***SIDENOTE: I think it's cool how most actors and actresses are basically LOANED jewlery, dresses, gowns, and suits by respectable designers and jewelers when it's time to make public appearances, but niggas just go crazy and feel the need to buy shyt up. END SIDENOTE***

The thing that does get me though is the fact that he admits, "I dont do dumb shit like this till I know the fams good. So don’t judge me..." yada yada yada. Whoa!! Ok, you KNOW that it's "dumb shit", yet you STILL take pride in doing it???? Your daughter may have millions in a bank account, but who knows, with a father who does DUMB SHIT, those millions can evaporate by her 21st birthday if she doesn't make the right decisions and do DUMB SHIT herself. The apple doesn't fall too far from the tree. Obviously though, her pops has a good head on his shoulders and she'll be raised to make good, sound choices.

*can you hear the sarcasm echoing up*

Trust, I'm not a fan of telling people what to do with their money 'cause I damn sure don't want nobody telling me what to do with mine. If Oprah wants to build a scandal-ridden school in South Africa while the school system in America struggles to keep up with the rest of the globe, so be it. If a singer (he's more of a singer than rapper folks) wants to spend a half-a-mil on one piece of jewlery, more power to ya. I just ask with all the wisdom and foresight that you apparently have, genius, is that REALLY what you wanna do??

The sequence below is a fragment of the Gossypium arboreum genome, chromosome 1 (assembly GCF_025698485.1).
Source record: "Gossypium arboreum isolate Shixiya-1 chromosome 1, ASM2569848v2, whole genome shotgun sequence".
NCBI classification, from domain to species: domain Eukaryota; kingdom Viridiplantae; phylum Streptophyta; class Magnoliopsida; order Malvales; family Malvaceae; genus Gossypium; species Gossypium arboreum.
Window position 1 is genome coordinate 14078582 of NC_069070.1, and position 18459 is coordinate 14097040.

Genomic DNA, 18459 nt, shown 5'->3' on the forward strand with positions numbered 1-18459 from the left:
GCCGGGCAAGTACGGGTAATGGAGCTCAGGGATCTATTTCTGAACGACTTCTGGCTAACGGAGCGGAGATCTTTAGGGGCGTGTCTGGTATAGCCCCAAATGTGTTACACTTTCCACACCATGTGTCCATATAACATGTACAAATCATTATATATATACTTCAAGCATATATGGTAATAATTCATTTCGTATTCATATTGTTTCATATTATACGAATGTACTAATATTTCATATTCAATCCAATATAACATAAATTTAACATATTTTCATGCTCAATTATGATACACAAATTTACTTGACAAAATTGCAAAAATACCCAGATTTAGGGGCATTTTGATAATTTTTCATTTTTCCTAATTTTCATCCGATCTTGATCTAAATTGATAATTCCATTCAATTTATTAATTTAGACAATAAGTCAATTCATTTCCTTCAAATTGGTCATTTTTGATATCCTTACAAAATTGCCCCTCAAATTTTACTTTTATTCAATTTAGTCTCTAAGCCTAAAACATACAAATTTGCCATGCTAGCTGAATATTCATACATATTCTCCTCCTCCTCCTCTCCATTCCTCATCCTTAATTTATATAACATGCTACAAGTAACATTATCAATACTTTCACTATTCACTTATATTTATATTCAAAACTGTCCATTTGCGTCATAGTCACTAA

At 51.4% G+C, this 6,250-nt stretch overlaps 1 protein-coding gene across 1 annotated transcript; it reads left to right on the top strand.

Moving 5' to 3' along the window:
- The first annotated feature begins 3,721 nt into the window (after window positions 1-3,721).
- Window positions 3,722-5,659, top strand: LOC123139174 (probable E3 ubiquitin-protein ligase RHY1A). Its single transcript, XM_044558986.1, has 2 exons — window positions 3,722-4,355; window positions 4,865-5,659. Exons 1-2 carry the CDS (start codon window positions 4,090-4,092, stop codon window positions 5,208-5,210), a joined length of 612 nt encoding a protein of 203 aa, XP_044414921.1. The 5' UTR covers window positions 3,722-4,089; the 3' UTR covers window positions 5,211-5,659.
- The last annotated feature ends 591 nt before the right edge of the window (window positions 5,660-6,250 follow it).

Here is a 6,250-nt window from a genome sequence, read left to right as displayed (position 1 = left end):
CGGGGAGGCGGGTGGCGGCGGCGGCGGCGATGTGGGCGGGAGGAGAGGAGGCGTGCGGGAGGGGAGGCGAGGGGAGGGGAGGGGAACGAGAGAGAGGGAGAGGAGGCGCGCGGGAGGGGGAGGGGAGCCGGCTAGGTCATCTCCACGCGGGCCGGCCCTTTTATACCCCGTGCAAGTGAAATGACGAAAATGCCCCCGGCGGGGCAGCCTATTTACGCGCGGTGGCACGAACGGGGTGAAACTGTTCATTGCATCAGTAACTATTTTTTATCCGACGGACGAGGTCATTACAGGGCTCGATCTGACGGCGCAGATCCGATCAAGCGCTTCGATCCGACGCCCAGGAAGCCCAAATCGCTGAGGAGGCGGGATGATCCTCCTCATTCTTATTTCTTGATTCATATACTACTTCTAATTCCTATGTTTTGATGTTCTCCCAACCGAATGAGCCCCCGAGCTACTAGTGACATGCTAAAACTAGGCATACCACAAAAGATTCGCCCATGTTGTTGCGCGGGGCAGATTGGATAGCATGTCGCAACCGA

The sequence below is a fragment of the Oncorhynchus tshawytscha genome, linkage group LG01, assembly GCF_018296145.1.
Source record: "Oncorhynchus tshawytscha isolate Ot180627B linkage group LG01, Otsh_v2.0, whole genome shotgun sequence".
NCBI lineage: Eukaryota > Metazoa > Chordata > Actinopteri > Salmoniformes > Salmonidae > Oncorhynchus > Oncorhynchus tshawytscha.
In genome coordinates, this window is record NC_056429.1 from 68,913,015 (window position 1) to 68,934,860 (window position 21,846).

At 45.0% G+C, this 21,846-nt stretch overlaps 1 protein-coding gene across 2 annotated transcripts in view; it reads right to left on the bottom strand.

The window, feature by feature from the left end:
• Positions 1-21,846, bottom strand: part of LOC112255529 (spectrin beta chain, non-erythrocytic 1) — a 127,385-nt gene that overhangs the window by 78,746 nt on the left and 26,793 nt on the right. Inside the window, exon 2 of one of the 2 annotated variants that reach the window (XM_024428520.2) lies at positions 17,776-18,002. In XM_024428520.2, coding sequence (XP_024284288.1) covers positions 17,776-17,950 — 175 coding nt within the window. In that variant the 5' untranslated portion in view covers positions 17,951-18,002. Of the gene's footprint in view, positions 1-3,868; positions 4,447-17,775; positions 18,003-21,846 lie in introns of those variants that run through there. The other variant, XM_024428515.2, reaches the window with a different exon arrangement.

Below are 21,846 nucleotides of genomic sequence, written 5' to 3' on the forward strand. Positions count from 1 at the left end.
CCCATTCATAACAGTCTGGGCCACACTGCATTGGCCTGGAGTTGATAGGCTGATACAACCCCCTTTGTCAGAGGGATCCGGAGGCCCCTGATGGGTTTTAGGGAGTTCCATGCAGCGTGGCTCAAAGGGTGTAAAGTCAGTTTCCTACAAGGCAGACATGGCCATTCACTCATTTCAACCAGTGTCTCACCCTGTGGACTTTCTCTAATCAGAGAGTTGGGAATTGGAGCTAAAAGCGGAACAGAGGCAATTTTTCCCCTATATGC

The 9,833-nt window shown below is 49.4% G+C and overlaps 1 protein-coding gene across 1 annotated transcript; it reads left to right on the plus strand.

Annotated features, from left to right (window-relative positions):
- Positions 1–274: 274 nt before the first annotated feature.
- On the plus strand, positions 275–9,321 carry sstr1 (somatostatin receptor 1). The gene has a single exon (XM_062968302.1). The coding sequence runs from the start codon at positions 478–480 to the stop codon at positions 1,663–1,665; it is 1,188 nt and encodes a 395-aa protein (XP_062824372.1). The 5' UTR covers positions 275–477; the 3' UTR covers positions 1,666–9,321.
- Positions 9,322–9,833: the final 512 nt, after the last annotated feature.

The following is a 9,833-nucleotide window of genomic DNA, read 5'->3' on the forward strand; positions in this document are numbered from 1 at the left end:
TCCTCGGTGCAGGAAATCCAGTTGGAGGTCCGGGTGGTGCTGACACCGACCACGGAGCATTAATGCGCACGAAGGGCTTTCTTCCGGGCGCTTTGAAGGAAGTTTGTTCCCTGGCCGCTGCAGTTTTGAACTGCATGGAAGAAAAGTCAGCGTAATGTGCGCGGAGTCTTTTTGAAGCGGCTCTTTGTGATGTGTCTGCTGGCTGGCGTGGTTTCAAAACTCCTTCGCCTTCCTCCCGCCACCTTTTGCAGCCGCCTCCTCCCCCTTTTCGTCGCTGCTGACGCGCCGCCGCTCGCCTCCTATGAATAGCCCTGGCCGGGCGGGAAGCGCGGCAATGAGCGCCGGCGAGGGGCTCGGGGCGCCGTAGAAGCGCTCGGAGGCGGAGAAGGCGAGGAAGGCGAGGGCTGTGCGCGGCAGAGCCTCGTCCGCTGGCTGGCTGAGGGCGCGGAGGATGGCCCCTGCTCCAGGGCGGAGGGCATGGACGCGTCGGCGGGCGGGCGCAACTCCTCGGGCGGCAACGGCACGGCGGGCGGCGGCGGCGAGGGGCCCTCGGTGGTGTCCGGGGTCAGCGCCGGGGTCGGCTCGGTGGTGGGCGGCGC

Saturday, June 6, 2009

BANGER ALERT!! - Jay-Z "Death Of Autotune"

This is LONG overdue. I've been telling cats for years that we need to get back to more violence in rap music. And NO, I'm not jokin'. Too many effeminate cats out there making songs for the ladies, the clubs, and/or the radio. Using the same formula and you wonder why the people rather download your material for free instead of purchasing it. As my Summer 2009 Draft Pick, Dom Kennedy, says, "Every trend change and you bite the style / That's why people don't like you now." All the rainbow bright colors, tight ass jeans, and singin' rappers reigns will be ending soon. Poof, vamoose...(you know the rest).